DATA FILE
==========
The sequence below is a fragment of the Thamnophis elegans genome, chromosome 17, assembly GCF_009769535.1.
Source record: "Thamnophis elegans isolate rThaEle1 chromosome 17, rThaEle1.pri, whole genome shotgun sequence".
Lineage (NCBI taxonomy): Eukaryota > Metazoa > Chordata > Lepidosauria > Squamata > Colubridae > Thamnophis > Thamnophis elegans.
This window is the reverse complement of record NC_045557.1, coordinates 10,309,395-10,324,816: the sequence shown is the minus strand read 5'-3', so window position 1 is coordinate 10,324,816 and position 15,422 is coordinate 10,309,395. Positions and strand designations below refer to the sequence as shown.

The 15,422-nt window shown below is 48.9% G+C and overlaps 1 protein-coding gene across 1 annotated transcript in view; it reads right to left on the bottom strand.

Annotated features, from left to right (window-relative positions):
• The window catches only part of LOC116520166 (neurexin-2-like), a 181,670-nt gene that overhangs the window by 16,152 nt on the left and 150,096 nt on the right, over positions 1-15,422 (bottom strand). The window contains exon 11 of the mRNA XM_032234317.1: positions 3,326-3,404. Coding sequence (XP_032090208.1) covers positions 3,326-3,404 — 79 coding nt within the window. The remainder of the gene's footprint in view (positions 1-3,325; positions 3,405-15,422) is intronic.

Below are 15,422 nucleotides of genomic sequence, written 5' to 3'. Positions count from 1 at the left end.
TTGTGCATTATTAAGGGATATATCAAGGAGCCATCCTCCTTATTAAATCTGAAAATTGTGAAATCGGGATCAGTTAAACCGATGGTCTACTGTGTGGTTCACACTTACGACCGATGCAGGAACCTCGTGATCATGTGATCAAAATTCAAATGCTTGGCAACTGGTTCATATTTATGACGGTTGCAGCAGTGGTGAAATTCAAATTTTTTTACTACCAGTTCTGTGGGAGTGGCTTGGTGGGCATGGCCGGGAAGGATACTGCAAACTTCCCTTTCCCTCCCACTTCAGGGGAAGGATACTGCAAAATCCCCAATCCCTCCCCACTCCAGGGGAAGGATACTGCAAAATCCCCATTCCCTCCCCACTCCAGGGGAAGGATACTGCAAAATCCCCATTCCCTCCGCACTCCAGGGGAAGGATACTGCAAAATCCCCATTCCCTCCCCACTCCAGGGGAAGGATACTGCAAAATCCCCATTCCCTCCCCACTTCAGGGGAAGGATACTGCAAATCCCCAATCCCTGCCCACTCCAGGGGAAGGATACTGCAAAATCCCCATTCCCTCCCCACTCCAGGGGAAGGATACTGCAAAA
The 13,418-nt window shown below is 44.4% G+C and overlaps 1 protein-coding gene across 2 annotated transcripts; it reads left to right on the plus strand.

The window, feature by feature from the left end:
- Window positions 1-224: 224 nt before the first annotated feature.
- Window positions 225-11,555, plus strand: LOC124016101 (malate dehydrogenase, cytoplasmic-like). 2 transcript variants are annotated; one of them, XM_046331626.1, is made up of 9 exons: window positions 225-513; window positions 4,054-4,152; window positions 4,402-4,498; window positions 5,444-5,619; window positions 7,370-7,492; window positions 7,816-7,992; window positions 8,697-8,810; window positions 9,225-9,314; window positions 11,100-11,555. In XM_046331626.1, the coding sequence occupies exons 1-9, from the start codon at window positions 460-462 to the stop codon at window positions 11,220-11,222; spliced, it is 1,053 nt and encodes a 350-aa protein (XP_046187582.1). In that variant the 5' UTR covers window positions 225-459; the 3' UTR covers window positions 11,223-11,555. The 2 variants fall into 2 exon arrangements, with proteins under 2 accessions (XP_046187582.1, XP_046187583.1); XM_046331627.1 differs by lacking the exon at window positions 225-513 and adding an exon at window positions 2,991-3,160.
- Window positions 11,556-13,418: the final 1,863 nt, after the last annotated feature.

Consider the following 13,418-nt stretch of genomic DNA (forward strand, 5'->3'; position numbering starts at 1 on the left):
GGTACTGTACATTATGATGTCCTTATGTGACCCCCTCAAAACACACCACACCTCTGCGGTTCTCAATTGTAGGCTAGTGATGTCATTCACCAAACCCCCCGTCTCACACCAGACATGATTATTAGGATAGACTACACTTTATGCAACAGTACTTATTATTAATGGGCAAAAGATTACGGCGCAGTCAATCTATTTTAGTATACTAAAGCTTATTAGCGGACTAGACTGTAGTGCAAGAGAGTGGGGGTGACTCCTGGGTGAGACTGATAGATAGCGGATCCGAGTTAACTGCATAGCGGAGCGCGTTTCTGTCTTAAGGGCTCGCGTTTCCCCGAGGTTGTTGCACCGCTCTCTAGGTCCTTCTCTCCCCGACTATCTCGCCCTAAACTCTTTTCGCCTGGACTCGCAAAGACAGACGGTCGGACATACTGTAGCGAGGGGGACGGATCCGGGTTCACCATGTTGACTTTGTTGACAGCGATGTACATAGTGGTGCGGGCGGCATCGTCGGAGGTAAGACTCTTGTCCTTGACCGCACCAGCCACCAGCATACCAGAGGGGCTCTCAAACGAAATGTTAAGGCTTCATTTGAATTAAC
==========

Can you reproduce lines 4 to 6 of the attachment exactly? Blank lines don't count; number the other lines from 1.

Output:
This window is the reverse complement of record NC_045557.1, coordinates 10,309,395-10,324,816: the sequence shown is the minus strand read 5'-3', so window position 1 is coordinate 10,324,816 and position 15,422 is coordinate 10,309,395. Positions and strand designations below refer to the sequence as shown.

The 15,422-nt window shown below is 48.9% G+C and overlaps 1 protein-coding gene across 1 annotated transcript in view; it reads right to left on the bottom strand.

Annotated features, from left to right (window-relative positions):